Sep. 2, 2004 Researchers at Temple University are using protein structures to design and assemble metal oxide nanoparticles that could be used in environmental remediation.
They will present their research, "Inorganic nanoparticles synthesized from biological precursors as nanocatalysts for environmental applications," at the 228th American Chemical Society national meeting, Aug. 22-26, in Philadelphia.
The researchers have been exploring how these nanoparticles can be used in environmental remediation, such as helping to transform toxic metals in lakes, rivers or streams, and in groundwater for easier cleanup. "The protein we use to make these particles is ferritin, which is a protein we carry around in our blood," says Daniel R. Strongin, Ph.D., professor of chemistry at Temple. "It's an iron storage protein, so if there's extra iron in our blood, it typically gets stored in ferritin. Then, when our body needs iron, the ferritin releases what has been stored."
Strongin and his collaborators, Hazel Ann Hosein, a doctoral student in chemistry at Temple, and Trevor Douglas, an associate professor of chemistry at Montana State University, have been loading horse spleen ferritin with iron in the laboratory to create the nanoparticles. By varying the amount of iron they load, they can vary the size of the particles.
"For example, there are certain oxidation states that would make the metals precipitate in solution, or fall out of solution so they can't be carried downstream or by groundwater," explains Strongin. "In one case, we've been looking at the reduction of toxic Chromium-6 (or hexavalent chromium), one that the U.S. Environmental Protection Agency has on their toxic metal list for groundwater."
By applying the nanoparticles to Chromium-6, and with the aid of visible light or solar radiation to activate the particles-the particles are photocatalytic-the researchers were able to reduce the chromium from hexavalent to trivalent, which is insoluble in water.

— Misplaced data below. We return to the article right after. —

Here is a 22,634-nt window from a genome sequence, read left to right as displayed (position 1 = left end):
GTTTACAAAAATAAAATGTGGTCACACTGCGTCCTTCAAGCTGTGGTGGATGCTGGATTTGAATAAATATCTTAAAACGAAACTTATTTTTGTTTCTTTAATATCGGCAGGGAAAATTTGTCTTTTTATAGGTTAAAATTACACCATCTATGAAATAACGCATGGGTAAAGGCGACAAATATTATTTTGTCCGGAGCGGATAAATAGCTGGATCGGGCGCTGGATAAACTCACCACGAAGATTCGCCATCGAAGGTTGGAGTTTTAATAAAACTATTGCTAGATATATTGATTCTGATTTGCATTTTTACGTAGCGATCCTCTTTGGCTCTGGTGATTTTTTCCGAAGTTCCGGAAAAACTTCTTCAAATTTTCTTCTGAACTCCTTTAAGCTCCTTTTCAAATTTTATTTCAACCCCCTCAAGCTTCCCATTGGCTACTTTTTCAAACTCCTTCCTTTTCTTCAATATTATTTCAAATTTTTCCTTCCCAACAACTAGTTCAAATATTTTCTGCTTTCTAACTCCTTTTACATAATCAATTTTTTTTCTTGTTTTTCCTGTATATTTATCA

"Trivalent chromium is much easier to clean," says Strongin. "You can filter it much more easily in this state."
Strongin says that their results have been encouraging enough that the researchers believe that the nanoparticles they are creating could have an impact on other toxic metals, such as Technetium-7, which is a problem at the nuclear waste site in the state of Washington.
"These large canisters of nuclear waste have been sitting there since the 1940s and '50s, and they are slowly leaking," he says. "People are worried about it getting into the groundwater. But we believe that this method of using nanoparticles could play a role in preventing the spread in groundwater and help facilitate cleaning it up."
Strongin says the researchers are attempting to do chemistry with these nanoparticles that could not otherwise be done with larger bulk materials.
"We have a pretty novel approach in using proteins to assemble these particles," he says. "Nature does this, and we're just harnessing that ability."
Funding for this research was provided by the U.S. Environmental Protection Agency and the American Chemical Society.
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